City to City Europe held a conference in Paris last October with over 500 in attendance from dozens of countries. Besides me, one of the other speakers was Grace Davie, emeritus professor of sociology at the University of Exeter in Great Britain. Professor Davie’s lecture, “Religion in Modern Europe,” was a great encouragement to European Christian leaders who are incessantly told religion is dying out on their continent and a Christian mission there is a hopeless cause. It should also encourage any of us who serve in the secular West.
Inherited Religion’s Decline
Davie explains that for centuries in Europe religion was inherited. Most Europeans were born into their church and remained members unless something quite drastic was done to end the association. Most European countries had one national church that was a part of the racial-national identity. If you were Polish, you were Catholic; if you were Swedish, you were Lutheran; and if you were Scottish, you were Presbyterian. In past times, even though there was never one dominant church in the United States, you weren’t considered a good American unless you went to a church of some kind.
This kind of inherited religion is declining rapidly, especially in Europe. Our late-modern culture is marked by what Robert Bellah calls expressive individualism—the belief that identity comes through self-expression, through discovering one’s most authentic desires and being free to be one’s authentic self. This powerful belief has weakened not only the church but all instutitions in society since it insists no external authority has the right to tell the individual what is right and wrong or how to live. Due to this individualism, the number of people in Europe who go to church and identify as Christians is declining. That number is also declining in North America. Even here inherited religion is losing its influence.
More to the Picture
But Davie shows this isn’t the whole picture. Yes, “nominal” or inherited Christianity is declining. This is why fewer people attend or belong to churches overall. On the other hand, even in Europe—against all expectations—other forms of Christian faith are growing and reentering public life. One reason for this is the influx of Christians from the global South. In China, Africa, and other places around the world, Christianity is growing rapidly as those societies modernize. As people immigrate to Europe and the U.S. from Africa, Latin America, and Asia, they plant new churches or strengthen other churches that are growing and reaching Anglos.
Why? Because while inherited religion will decline in the modern age, freely chosen religion will not. The growing Christian churches today are evangelical and Pentecostal. They emphasize the biblical call to “choose this day whom you will serve” (Joshua 24:15) and proclaim the biblical command to confess our own faith, not merely go along with the choices of our family or community (Ezek. 18). These churches teach that nominal, formal religion is not enough. There must be a radical, inward conversion (Deut. 30:6; Jer. 9:25; Rom. 2:29). As long as Christianity highlights these important biblical concepts and lifts up heart-changing personal faith, it will reach many contemporary people.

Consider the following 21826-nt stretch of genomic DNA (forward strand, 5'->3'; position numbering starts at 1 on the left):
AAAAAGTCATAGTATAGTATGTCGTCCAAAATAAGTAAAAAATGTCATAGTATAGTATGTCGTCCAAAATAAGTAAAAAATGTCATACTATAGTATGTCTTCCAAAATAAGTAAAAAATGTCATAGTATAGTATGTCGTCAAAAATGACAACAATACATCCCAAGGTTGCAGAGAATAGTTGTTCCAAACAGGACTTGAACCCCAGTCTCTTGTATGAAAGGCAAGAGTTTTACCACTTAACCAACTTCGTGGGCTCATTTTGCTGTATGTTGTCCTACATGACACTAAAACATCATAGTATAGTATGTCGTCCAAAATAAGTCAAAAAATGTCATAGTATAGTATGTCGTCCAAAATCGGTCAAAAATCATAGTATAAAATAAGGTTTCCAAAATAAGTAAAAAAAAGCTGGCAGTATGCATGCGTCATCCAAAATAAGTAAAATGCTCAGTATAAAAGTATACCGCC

Cities and Christianity’s Rise
Davie, drawing on her sociology background, also observes that cities are much of the reason why religion is growing in Western societies. While cities, she says, have been seen in the past as “beacons of a more irreligious future,” now they are the beacons where religion in general and Christianity in particular is thriving. This is because cities are more multiethnic and globalized, and because “new forms of religion” that reach out to modern people are being deployed. (For example, Davie says London currently has more growing churches than anywhere else in Great Britain.)
In short, our societies are simultaneously becoming both more secular and more religious in the Western world—including North America. This is, as Davie says, “a challenging combination.” Neither is belief in God inevitably disappearing nor, in some simplistic way, is God “back.” Davie says the religious landscape is now “paradoxical.” What’s going away is inherited, institutionalized Christianity—what many call “nominal Christianity.” Yet new patterns of orthodox Christian faith (and of other religions) are growing too. Contrary to the confident predictions of its death, religious faith “is an increasing presence in the modern world order.”
An Exciting Challenge
Grace Davies’s message is both exciting and challenging for Christians in cities today. We should expect increasing skepticism and perhaps greater opposition. Gone is that great “canopy” of nominal, personally non-devout Christians who thought religion was good and important for society—and weren’t very difficult to draw into Christian churches. On the other hand, contemporary people have the same intuitions of God, sin, and spiritual longings for love, meaning, and grace that their ancestors did. People will hear the same gospel message. Some will say, “You are mad!” (Acts 26:24). But others will be cut to the heart and ask, “What shall we do?” (Acts 2:37).